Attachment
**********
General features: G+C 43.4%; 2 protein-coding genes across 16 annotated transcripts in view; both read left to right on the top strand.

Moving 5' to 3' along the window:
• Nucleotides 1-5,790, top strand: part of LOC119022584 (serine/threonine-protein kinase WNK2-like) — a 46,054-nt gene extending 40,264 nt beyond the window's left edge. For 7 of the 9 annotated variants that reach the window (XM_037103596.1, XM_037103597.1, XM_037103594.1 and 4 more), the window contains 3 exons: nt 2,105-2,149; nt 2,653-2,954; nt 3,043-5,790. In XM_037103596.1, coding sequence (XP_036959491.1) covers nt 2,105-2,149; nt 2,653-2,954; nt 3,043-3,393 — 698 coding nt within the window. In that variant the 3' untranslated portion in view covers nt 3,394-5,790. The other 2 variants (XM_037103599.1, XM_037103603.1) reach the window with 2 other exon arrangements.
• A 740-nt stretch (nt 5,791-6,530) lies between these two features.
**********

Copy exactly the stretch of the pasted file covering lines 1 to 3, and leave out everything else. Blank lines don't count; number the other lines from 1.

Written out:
General features: G+C 43.4%; 2 protein-coding genes across 16 annotated transcripts in view; both read left to right on the top strand.

Moving 5' to 3' along the window:
• Nucleotides 1-5,790, top strand: part of LOC119022584 (serine/threonine-protein kinase WNK2-like) — a 46,054-nt gene extending 40,264 nt beyond the window's left edge. For 7 of the 9 annotated variants that reach the window (XM_037103596.1, XM_037103597.1, XM_037103594.1 and 4 more), the window contains 3 exons: nt 2,105-2,149; nt 2,653-2,954; nt 3,043-5,790. In XM_037103596.1, coding sequence (XP_036959491.1) covers nt 2,105-2,149; nt 2,653-2,954; nt 3,043-3,393 — 698 coding nt within the window. In that variant the 3' untranslated portion in view covers nt 3,394-5,790. The other 2 variants (XM_037103599.1, XM_037103603.1) reach the window with 2 other exon arrangements.